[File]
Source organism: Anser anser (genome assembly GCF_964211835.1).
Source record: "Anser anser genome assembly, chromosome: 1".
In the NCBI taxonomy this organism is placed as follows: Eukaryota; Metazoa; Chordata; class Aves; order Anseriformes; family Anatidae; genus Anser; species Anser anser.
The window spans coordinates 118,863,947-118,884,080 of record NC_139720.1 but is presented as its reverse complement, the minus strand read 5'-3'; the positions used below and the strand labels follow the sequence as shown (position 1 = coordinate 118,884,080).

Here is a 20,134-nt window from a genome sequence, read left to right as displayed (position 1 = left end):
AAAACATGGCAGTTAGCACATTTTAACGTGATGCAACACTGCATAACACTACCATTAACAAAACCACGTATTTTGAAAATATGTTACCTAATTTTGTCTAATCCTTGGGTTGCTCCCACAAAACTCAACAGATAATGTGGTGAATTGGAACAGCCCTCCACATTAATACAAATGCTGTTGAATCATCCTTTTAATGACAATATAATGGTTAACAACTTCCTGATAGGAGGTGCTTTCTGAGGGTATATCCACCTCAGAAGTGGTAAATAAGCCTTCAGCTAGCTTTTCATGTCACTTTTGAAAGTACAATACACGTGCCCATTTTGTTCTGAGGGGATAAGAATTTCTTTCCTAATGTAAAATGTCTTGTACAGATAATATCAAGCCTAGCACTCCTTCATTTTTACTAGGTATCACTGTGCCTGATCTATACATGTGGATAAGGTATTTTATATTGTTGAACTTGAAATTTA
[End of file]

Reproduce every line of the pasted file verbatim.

Source organism: Anser anser (genome assembly GCF_964211835.1).
Source record: "Anser anser genome assembly, chromosome: 1".
In the NCBI taxonomy this organism is placed as follows: Eukaryota; Metazoa; Chordata; class Aves; order Anseriformes; family Anatidae; genus Anser; species Anser anser.
The window spans coordinates 118,863,947-118,884,080 of record NC_139720.1 but is presented as its reverse complement, the minus strand read 5'-3'; the positions used below and the strand labels follow the sequence as shown (position 1 = coordinate 118,884,080).

Here is a 20,134-nt window from a genome sequence, read left to right as displayed (position 1 = left end):
AAAACATGGCAGTTAGCACATTTTAACGTGATGCAACACTGCATAACACTACCATTAACAAAACCACGTATTTTGAAAATATGTTACCTAATTTTGTCTAATCCTTGGGTTGCTCCCACAAAACTCAACAGATAATGTGGTGAATTGGAACAGCCCTCCACATTAATACAAATGCTGTTGAATCATCCTTTTAATGACAATATAATGGTTAACAACTTCCTGATAGGAGGTGCTTTCTGAGGGTATATCCACCTCAGAAGTGGTAAATAAGCCTTCAGCTAGCTTTTCATGTCACTTTTGAAAGTACAATACACGTGCCCATTTTGTTCTGAGGGGATAAGAATTTCTTTCCTAATGTAAAATGTCTTGTACAGATAATATCAAGCCTAGCACTCCTTCATTTTTACTAGGTATCACTGTGCCTGATCTATACATGTGGATAAGGTATTTTATATTGTTGAACTTGAAATTTA